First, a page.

The Story Behind the Diagnosis

First of all I want to thank everyone for their kind words and support after my last blog post. I can’t even tell you how much it meant to me!

This next post describes the background about the health problems that are contributing to my fertility difficulties.

OK so getting engaged is really what kicks off this nightmare of a health problem. I got engaged to the most handsome man on the planet and began “the pill” (as poor college students, we decided the pros outweighed the cons). I immediately regretted my decision and within a week I had become a crazy person.

My emotions were all over the place and I didn’t know what to think. I mostly blamed myself thinking that all these life changes were just stressing me out. By “stressing me out” I mean I was constantly crying, a short temper, had terrible PMS, and terrible insomnia. This went on for our entire first year of our blissful marriage. Finally, near our anniversary I decided to stop birth control so that we could start trying to get pregnant.

I have always assumed (based on my family history and every story told me by aunts and my mom) that I would be a fertile goddess and have 7 kids whether I meant to or not.

Well, that didn’t happen. And I still was completely unaware of any real problems. I just continued to blame myself for how my body and mind were acting. (To be fair, Dallin was nothing but helpful and kind throughout this whole time.)

My original life plan was to have a baby by the time I graduated, hide my Anthropology degree in a box somewhere and be a stay at home mom. But I graduated ASU earlier than I planned which gave me a chance to work full-time while trying to have a baby.

And try we did.

After 6 months I became emotionally consumed with the task. I began tracking everything. Every calorie, every temperature fluctuation, every cycle. I slept 3 or 4 hours a night, maximum. Sex became a chore (in the second year of marriage…). My emotional stability was all over the place. I felt like I was breaking down in tears each day, snapping at Dallin for absolutely no reason, and the insomnia continued to worsen. Most nights I would fall asleep on the couch at 4am, and wake up at 7am completely wired.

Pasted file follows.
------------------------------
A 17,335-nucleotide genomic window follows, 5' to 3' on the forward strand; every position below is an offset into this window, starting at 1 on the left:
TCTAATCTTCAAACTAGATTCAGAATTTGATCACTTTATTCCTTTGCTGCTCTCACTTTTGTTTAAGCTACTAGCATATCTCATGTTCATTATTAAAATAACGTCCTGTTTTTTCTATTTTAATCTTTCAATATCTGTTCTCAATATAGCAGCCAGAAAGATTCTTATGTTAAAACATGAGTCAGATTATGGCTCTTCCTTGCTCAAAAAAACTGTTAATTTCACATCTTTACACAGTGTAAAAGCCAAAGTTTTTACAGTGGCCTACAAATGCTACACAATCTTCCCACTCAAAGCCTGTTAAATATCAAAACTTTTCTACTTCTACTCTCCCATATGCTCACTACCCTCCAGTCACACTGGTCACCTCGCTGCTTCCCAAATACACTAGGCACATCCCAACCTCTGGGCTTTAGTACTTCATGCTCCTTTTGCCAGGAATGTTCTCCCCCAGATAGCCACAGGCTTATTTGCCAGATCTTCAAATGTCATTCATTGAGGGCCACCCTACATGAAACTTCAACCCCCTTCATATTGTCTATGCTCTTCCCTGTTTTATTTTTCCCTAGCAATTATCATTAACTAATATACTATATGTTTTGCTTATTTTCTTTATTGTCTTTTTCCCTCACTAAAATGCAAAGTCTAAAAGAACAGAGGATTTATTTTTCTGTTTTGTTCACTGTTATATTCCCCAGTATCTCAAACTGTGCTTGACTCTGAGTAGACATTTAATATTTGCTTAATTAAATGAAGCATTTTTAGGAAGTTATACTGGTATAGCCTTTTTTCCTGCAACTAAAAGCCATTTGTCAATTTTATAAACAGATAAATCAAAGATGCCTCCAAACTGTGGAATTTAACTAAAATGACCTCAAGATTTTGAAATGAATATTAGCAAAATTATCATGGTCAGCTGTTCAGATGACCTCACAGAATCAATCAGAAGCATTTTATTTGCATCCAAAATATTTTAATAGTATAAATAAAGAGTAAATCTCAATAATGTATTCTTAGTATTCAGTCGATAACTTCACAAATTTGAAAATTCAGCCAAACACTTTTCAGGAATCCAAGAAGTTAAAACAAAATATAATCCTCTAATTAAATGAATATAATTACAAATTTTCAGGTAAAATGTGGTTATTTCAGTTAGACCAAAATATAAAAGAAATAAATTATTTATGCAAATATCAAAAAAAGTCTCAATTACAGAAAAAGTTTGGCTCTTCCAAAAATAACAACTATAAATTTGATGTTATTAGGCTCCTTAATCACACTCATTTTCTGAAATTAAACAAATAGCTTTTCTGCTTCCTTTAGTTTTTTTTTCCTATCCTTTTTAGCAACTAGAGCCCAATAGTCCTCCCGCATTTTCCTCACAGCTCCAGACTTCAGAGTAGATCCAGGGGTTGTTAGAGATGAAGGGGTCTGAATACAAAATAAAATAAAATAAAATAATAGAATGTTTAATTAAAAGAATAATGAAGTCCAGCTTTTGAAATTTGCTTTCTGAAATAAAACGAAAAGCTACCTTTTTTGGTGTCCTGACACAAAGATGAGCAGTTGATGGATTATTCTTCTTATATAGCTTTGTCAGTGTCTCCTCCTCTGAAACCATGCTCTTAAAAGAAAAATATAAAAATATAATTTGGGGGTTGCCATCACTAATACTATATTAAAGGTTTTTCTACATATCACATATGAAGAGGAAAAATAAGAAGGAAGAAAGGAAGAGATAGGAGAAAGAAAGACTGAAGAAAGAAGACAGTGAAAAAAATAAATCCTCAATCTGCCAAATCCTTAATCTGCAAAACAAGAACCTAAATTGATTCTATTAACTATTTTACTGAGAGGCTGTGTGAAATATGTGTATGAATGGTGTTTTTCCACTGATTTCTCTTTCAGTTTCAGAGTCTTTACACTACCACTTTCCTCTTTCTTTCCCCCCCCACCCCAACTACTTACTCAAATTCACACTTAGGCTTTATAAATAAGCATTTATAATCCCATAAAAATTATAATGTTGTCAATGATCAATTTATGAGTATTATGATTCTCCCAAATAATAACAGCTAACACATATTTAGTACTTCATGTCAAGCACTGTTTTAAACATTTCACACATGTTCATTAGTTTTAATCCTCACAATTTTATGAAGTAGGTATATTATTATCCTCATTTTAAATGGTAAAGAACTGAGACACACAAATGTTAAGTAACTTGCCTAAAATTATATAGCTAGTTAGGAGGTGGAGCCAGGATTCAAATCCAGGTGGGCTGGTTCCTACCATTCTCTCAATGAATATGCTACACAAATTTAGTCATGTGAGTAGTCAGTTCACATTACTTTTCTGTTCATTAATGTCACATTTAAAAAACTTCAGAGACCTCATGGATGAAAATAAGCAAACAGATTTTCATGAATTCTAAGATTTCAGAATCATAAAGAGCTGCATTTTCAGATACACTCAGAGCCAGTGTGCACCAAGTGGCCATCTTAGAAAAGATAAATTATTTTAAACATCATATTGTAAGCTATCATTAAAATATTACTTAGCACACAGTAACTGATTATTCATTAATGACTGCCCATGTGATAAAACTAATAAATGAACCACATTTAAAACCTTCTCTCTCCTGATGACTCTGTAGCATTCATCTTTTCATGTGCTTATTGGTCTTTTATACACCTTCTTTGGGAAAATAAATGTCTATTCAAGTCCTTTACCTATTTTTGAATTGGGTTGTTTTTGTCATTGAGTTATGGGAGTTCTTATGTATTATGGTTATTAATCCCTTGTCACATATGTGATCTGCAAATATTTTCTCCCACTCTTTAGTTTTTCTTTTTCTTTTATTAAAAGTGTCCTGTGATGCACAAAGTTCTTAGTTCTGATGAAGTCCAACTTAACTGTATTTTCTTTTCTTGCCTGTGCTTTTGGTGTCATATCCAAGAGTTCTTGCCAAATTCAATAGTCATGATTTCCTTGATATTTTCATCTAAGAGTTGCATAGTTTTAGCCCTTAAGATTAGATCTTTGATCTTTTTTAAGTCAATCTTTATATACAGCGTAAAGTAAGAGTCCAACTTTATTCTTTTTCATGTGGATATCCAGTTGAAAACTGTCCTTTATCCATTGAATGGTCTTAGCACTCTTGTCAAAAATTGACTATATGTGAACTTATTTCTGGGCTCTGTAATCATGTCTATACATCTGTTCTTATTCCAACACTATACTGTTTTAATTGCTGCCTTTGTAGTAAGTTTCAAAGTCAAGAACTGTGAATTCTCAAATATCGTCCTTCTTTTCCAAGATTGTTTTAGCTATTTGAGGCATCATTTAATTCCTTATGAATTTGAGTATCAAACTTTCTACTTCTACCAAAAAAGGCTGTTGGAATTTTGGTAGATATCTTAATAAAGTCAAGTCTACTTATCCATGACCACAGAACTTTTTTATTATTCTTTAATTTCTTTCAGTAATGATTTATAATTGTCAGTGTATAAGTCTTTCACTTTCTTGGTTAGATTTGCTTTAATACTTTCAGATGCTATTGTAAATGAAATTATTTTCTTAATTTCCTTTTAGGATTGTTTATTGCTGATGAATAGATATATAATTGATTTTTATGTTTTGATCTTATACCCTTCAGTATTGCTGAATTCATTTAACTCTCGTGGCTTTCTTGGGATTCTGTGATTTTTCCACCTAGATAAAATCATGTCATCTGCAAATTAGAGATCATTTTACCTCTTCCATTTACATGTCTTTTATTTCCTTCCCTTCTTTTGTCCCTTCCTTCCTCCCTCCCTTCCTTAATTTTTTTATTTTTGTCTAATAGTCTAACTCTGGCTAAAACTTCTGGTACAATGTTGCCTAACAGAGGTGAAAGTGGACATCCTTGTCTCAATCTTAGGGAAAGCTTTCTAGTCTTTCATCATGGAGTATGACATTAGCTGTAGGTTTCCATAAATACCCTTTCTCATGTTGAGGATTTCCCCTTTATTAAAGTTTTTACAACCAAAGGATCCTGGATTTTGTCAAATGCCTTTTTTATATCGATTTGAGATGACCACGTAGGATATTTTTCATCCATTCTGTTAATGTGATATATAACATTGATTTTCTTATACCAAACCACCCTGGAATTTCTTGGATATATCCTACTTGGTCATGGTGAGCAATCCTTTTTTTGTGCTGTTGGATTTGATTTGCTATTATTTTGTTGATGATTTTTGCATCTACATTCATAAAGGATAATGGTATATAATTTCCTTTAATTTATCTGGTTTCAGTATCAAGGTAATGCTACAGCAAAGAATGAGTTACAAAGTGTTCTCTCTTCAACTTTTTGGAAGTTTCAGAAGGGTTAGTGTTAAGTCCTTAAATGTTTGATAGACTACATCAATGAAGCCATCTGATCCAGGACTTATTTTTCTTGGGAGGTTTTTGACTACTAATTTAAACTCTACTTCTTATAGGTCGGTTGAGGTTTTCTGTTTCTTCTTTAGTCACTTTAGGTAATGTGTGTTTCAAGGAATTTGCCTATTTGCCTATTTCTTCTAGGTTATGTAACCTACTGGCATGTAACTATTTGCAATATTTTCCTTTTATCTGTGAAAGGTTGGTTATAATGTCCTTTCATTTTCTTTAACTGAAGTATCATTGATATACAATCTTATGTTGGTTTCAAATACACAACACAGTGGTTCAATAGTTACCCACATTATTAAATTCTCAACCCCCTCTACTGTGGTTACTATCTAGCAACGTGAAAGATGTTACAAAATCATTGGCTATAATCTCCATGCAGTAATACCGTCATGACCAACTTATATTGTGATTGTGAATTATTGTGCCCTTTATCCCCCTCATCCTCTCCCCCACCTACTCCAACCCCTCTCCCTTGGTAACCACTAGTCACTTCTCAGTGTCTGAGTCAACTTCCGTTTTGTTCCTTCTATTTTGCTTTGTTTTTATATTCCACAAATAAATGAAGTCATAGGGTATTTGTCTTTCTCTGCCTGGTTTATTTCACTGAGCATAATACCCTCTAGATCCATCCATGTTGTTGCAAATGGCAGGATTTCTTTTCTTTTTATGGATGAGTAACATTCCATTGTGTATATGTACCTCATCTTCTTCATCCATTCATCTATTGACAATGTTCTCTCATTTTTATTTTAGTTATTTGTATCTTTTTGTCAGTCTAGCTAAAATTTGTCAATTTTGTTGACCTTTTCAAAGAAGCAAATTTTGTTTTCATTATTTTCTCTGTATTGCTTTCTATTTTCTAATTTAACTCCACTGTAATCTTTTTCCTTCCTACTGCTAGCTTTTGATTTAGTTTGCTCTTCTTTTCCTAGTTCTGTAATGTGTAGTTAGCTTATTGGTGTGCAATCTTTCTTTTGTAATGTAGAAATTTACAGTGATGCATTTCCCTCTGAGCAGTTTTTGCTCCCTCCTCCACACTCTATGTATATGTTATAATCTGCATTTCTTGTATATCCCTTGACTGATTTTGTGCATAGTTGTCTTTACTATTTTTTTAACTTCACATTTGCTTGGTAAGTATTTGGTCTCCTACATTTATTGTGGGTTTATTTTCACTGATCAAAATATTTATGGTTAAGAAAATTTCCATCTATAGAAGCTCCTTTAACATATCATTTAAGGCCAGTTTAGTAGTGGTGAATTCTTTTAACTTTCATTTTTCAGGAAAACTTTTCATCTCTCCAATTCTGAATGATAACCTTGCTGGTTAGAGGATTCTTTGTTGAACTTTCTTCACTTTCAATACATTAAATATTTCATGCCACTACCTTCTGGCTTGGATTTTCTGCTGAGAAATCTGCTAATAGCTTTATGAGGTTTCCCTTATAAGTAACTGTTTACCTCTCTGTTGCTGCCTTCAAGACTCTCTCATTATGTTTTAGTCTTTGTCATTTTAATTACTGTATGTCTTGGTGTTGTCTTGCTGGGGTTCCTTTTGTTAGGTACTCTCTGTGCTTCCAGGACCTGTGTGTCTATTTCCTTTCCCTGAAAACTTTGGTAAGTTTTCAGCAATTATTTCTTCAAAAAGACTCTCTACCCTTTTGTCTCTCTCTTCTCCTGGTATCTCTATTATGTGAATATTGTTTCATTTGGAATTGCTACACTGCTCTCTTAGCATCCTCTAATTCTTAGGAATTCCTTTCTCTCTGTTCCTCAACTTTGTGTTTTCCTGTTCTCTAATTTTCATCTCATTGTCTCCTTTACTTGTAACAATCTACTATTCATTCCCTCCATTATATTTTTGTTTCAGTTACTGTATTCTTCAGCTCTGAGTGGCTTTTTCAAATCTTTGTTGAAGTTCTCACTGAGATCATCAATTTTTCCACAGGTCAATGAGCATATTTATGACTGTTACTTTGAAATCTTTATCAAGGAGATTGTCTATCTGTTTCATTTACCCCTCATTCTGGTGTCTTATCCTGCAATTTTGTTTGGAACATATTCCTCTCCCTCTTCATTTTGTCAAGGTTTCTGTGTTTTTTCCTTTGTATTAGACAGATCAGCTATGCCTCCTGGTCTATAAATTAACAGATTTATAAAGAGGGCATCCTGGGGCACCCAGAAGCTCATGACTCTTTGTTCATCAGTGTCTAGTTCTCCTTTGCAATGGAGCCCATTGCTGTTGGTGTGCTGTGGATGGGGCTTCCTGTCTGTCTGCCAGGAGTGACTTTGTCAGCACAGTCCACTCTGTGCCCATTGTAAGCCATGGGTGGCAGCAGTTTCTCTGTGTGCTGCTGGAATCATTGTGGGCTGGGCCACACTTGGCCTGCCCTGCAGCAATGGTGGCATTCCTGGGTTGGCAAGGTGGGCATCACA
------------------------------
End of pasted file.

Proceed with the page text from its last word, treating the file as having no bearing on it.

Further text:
Among these issues were other health issues that I have to assume were connected. I had severe eczema, constipation, anxiety and a constant, gnawing hunger. I gained 20 pounds within the year, was bloated, and sick.

Dallin was always looking for solutions and trying to present them to me in a kind way (you know, without coming out and saying, you’re being crazy you need help.) One day, Dallin read an article online about Gigi Hadid and Hashimoto disease. He sent it to me on Facebook along with the mayo clinic explanation of all of the symptoms and said: “you literally have all of these things.” Well hot dang, I did. (And no, I do not have Hashimoto’s disease that I am aware of but it gave me a wake-up call).

Suddenly I began to think that maybe all these things ruining my life were more than just a negative attitude and lack of self-control. Maybe it really was a hormonal imbalance. (Spoiler alert, it was).

I made the New Years resolutions to get my health figured out. I made the goal to ditch sugar beginning in 2017 (and have done pretty well so far). And I decided to test out my intolerance foods, but ditching them one-by-one, starting with gluten and then dairy a month later.

But just diagnosing myself based on internet clickbait hardly seemed the best way to approach modern medicine. I called a doctor that had worked with my family before and she took me on. She diagnosed me with PCOS (polycystic ovarian syndrome) meaning I have cysts growing on my ovaries. These cysts are the eggs that never release from the growing follicles and can and cause all sorts of problems.

And as bad as that sounded, this was the greatest news I had ever heard. You have no idea the relief that comes out of hearing that you’re not actually crazy. Now I have a potentially solvable problem, that through the right treatment, could help me one day have kids.

It’s not a guarantee and I could be struggling with infertility for a long time. This process is not going to be short or easy. And it might not even have the happy ending that I dream of, but it’s a step forward and that’s definitely the best way to go.

Ever since getting diagnosed with PCOS, I feel so much more relief and hope just because I have a clearer picture of what’s going on inside my body and I can try certain things to address it.

I will be blogging more in the future about what I am doing to address PCOS. If you are interested in being updated as  I write, you can sign up here.

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